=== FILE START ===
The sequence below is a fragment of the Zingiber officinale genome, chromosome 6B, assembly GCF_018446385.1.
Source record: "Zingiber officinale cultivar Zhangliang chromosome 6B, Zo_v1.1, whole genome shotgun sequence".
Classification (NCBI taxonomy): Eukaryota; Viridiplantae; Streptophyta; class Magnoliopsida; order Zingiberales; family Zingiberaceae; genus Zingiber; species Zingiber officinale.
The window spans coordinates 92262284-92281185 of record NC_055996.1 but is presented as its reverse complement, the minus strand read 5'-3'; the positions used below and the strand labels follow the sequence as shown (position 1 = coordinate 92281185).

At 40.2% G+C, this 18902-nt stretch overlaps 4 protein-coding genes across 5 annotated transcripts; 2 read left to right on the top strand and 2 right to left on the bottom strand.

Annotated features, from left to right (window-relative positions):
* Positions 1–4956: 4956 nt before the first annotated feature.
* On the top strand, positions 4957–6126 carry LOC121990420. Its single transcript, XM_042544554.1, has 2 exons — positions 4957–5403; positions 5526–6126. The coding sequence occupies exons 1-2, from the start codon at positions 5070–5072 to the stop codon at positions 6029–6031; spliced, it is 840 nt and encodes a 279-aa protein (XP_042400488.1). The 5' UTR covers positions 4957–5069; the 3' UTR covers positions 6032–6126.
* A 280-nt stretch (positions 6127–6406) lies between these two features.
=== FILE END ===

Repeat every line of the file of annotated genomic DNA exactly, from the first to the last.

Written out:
The sequence below is a fragment of the Zingiber officinale genome, chromosome 6B, assembly GCF_018446385.1.
Source record: "Zingiber officinale cultivar Zhangliang chromosome 6B, Zo_v1.1, whole genome shotgun sequence".
Classification (NCBI taxonomy): Eukaryota; Viridiplantae; Streptophyta; class Magnoliopsida; order Zingiberales; family Zingiberaceae; genus Zingiber; species Zingiber officinale.
The window spans coordinates 92262284-92281185 of record NC_055996.1 but is presented as its reverse complement, the minus strand read 5'-3'; the positions used below and the strand labels follow the sequence as shown (position 1 = coordinate 92281185).

At 40.2% G+C, this 18902-nt stretch overlaps 4 protein-coding genes across 5 annotated transcripts; 2 read left to right on the top strand and 2 right to left on the bottom strand.

Annotated features, from left to right (window-relative positions):
* Positions 1–4956: 4956 nt before the first annotated feature.
* On the top strand, positions 4957–6126 carry LOC121990420. Its single transcript, XM_042544554.1, has 2 exons — positions 4957–5403; positions 5526–6126. The coding sequence occupies exons 1-2, from the start codon at positions 5070–5072 to the stop codon at positions 6029–6031; spliced, it is 840 nt and encodes a 279-aa protein (XP_042400488.1). The 5' UTR covers positions 4957–5069; the 3' UTR covers positions 6032–6126.
* A 280-nt stretch (positions 6127–6406) lies between these two features.